Children, even infants, can have a vaginal discharge and it can be caused by cancer, sexual abuse and other conditions.

The first thing a doctor needs to do is check for the presence of a foreign body, as this can cause a discharge.

The Journal of Pediatric & Adolescent Gynecology (Oct. 2002) cites a chart review of 41 premenstrual girls who were seen for vaginal discharge at a single hospital between June 1996 and December 2001.

The age range of these patients was three months old to 11 years, with an average age of six years.

In four of the cases, the foreign object was tissue paper. The study authors point out that a foreign object is not always visible upon clinical inspection, and that an imaging tool, such as a vaginoscopy, is necessary to rule out foreign objects.

During the vaginoscopies the patients were placed under anesthesia.

A foreign object isn’t the only cause of vaginal discharge in children. In this study, severe dermatitis was one cause. Other causes were:

• Lymphatic duct chylous drainage (one patient)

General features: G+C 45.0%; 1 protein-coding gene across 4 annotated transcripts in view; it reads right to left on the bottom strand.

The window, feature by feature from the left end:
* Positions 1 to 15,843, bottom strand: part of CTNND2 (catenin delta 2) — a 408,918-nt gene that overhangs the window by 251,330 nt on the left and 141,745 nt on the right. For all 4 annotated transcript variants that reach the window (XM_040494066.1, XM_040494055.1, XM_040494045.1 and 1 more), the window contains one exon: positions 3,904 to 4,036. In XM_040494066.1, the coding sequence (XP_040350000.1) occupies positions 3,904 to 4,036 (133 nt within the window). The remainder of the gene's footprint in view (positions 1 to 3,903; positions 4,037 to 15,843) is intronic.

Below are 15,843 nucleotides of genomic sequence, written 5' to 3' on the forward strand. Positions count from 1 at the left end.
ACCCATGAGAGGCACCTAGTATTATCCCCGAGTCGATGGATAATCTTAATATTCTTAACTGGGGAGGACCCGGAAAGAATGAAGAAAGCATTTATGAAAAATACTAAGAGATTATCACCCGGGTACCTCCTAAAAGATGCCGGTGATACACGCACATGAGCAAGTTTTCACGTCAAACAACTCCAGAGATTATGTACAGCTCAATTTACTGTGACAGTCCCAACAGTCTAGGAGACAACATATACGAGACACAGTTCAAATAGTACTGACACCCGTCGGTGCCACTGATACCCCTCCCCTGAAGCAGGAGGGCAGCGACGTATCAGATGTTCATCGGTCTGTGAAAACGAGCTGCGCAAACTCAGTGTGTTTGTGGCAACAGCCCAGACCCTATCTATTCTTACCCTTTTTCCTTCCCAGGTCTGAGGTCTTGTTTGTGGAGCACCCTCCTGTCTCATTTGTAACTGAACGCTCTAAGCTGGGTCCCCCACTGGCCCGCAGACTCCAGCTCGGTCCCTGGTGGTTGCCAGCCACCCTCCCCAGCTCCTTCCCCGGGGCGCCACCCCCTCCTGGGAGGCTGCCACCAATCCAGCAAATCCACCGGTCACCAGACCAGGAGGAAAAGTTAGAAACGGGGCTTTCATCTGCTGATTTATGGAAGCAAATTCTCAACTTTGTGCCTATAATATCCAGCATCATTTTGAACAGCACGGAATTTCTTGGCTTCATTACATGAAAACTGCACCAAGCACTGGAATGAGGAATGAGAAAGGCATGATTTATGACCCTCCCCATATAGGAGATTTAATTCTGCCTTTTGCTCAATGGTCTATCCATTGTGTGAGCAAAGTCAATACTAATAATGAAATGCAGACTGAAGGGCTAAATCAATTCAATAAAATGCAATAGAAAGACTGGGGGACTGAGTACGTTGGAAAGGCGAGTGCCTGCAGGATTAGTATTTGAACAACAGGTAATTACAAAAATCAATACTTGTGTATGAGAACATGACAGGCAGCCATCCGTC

• Vulvovaginitis (eleven patients)
• Malingering (false reporting by one patient)

In the four cases of foreign body, the discharge was bloody or brown.

Cancer As Cause of
Vaginal Discharge in Children

A paper in the Journal of Urology (Dec. 2006) cites six cases of cancer causing vaginal discharge in children younger than six years that were diagnosed at the Department of Urology, Children’s Hospital, Denver, Colorado. The cancers were rhabdomyosarcoma and endodermal sinus tumor.

Two other patients had benign vaginal mullerian papillomas.

Summary of Causes of
Vaginal Discharge in Young Kids

• Foreign objects
• Cancer
• Inflammation
• Infection
• Sexual abuse
• Poor hygiene

Sources
jpagonline.org/article/S1083-3188(02)00160-2/abstract
jurology.com/article/S0022-5347(06)02124-0/abstract
pediatrics.aappublications.org/content/99/6/e8.short how young is too young